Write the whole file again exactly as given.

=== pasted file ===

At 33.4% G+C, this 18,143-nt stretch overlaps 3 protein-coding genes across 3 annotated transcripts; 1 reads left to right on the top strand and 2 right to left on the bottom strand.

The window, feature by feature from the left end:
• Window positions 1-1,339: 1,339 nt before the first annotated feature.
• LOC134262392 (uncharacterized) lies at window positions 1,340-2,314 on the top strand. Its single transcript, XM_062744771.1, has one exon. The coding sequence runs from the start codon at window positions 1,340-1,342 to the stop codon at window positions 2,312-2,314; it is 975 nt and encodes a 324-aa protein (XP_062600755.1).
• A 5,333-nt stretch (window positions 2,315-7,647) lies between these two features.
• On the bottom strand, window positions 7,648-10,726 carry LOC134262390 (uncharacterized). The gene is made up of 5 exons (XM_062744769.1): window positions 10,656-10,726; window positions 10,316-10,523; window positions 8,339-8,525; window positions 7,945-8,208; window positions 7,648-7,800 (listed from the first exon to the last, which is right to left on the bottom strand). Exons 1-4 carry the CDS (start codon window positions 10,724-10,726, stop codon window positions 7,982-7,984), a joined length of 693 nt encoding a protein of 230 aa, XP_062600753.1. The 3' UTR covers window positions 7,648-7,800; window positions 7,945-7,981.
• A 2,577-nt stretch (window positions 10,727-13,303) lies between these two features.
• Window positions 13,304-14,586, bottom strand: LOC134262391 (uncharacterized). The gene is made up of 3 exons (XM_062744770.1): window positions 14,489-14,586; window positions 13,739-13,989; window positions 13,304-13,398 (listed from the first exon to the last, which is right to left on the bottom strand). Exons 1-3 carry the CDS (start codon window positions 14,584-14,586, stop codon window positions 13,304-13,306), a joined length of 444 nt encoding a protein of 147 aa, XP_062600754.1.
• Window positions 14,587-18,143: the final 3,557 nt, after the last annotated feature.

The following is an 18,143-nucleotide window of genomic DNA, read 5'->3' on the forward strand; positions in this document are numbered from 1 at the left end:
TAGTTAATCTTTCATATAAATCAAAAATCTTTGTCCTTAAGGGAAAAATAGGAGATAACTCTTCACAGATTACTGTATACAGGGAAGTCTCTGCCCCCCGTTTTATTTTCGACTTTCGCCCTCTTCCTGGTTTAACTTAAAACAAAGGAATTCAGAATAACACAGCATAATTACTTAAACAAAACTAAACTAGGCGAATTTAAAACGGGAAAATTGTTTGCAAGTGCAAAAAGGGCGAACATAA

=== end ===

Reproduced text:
At 33.4% G+C, this 18,143-nt stretch overlaps 3 protein-coding genes across 3 annotated transcripts; 1 reads left to right on the top strand and 2 right to left on the bottom strand.

The window, feature by feature from the left end:
• Window positions 1-1,339: 1,339 nt before the first annotated feature.
• LOC134262392 (uncharacterized) lies at window positions 1,340-2,314 on the top strand. Its single transcript, XM_062744771.1, has one exon. The coding sequence runs from the start codon at window positions 1,340-1,342 to the stop codon at window positions 2,312-2,314; it is 975 nt and encodes a 324-aa protein (XP_062600755.1).
• A 5,333-nt stretch (window positions 2,315-7,647) lies between these two features.
• On the bottom strand, window positions 7,648-10,726 carry LOC134262390 (uncharacterized). The gene is made up of 5 exons (XM_062744769.1): window positions 10,656-10,726; window positions 10,316-10,523; window positions 8,339-8,525; window positions 7,945-8,208; window positions 7,648-7,800 (listed from the first exon to the last, which is right to left on the bottom strand). Exons 1-4 carry the CDS (start codon window positions 10,724-10,726, stop codon window positions 7,982-7,984), a joined length of 693 nt encoding a protein of 230 aa, XP_062600753.1. The 3' UTR covers window positions 7,648-7,800; window positions 7,945-7,981.
• A 2,577-nt stretch (window positions 10,727-13,303) lies between these two features.
• Window positions 13,304-14,586, bottom strand: LOC134262391 (uncharacterized). The gene is made up of 3 exons (XM_062744770.1): window positions 14,489-14,586; window positions 13,739-13,989; window positions 13,304-13,398 (listed from the first exon to the last, which is right to left on the bottom strand). Exons 1-3 carry the CDS (start codon window positions 14,584-14,586, stop codon window positions 13,304-13,306), a joined length of 444 nt encoding a protein of 147 aa, XP_062600754.1.
• Window positions 14,587-18,143: the final 3,557 nt, after the last annotated feature.

The following is an 18,143-nucleotide window of genomic DNA, read 5'->3' on the forward strand; positions in this document are numbered from 1 at the left end:
TAGTTAATCTTTCATATAAATCAAAAATCTTTGTCCTTAAGGGAAAAATAGGAGATAACTCTTCACAGATTACTGTATACAGGGAAGTCTCTGCCCCCCGTTTTATTTTCGACTTTCGCCCTCTTCCTGGTTTAACTTAAAACAAAGGAATTCAGAATAACACAGCATAATTACTTAAACAAAACTAAACTAGGCGAATTTAAAACGGGAAAATTGTTTGCAAGTGCAAAAAGGGCGAACATAA